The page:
In New Jersey, a conviction for drunk driving can lead to serious consequences—loss of one’s driving license, a significant fine, and even jail time. Since such a conviction can be adjudicated based on data produced by a machine standing alone, it is imperative that machine-generated data be reliable.
The machine in question is the Alcotest, used in New Jersey since 2000. In 2016, the person within the State Police who was responsible for performing semiannual calibrations of the Alcotest instrument was indicted for falsely certifying that he had performed the required periodic calibration procedures when in fact he had not done so on machines used in five New Jersey counties: Middlesex, Ocean, Somerset, Monmouth and Union. Specifically, he had not used a thermometer that meets the standards set by the National Institute of Standards and Technology (NIST) to measure the temperature of simulator solutions used to calibrate the Alcotest devices.
The number of individuals whose breath samples had been obtained using these faultily calibrated instruments was large—20,667. When the police official was indicted, New Jersey’s Attorney General’s Office notified the Administrative Office of the Courts about the problem.
On Nov. 13, 2018, the New Jersey Supreme Court decided a case filed by one of these 20,667 persons, who was seeking to withdraw a guilty plea she had decided to enter based solely on her Alcotest reading. State of New Jersey v. Eileen Cassidy. Although the movant had since died, the court held that the case was not moot because it involved “an issue of significant public importance [that] is likely to recur.” It affirmed and adopted the findings and 198-page report of a special master, retired judge, Joseph F. Lisa, whom the court praised “for his diligence and insightfulness so evident in his extensive and thorough report.”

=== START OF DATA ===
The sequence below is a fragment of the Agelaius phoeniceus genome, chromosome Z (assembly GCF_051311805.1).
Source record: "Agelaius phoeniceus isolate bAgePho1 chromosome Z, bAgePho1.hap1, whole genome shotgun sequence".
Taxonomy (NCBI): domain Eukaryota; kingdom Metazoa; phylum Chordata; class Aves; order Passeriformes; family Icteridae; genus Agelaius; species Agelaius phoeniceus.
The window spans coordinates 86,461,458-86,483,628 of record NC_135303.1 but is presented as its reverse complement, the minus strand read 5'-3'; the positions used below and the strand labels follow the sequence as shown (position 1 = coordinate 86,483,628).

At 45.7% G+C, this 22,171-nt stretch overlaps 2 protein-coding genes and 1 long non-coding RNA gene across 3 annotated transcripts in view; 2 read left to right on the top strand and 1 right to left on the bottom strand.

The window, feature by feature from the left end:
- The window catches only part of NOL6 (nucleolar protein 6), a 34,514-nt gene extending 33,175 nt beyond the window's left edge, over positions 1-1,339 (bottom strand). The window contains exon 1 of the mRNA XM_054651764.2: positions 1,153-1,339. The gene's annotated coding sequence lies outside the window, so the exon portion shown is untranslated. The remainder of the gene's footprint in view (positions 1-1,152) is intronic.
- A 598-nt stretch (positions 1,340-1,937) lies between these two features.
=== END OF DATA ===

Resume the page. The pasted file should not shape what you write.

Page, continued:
While a summary cannot do justice to the special master’s detailed, careful and lengthy analysis of the evidence, including his credibility findings of the experts who testified, suffice it to say that the temperature of the solution used for calibration is key to the accuracy of the instrument’s readings and must be at the generally accepted temperature for human breath, creating a vapor that, the court said, “is a proxy for human breath.” In short, accurate temperature readings of the simulator solutions are “critical to the accuracy of the Alcotest.” As the Supreme Court held, failure to use a thermometer that produced NIST-traceable temperature readings for calibration “undermines the reliability of the Alcotest.” Use of such thermometer is especially important because the NIST-traceable thermometer was the only temperature measuring device used in the calibration procedure that was not manufactured by the company that made the machines themselves. Thus, if there were bias or error in the manufacturer’s laboratory, that could affect the calibration and be undetected if no independently manufactured thermometer were used.
Since the Alcotest machines in the five counties had been improperly calibrated, the Supreme Court (a) ordered the state to notify all affected defendants that the Alcotest results in their cases are inadmissible in evidence so that they can “take appropriate action;” (b) relaxed the five-year time bar for post-conviction relief under Rule 7:10-2(b)(2) in the interests of justice; and (c) vacated defendant Cassidy’s drunk driving conviction.
The careful scientific analysis undertaken by the special master and adopted by the court is especially important in this state where this machine-generated data, standing alone, effectively amounts to a per se conviction because a machine cannot be cross-examined. It also reminds us of the importance of science and scientific analysis in today’s world where scientific evidence is too often ignored.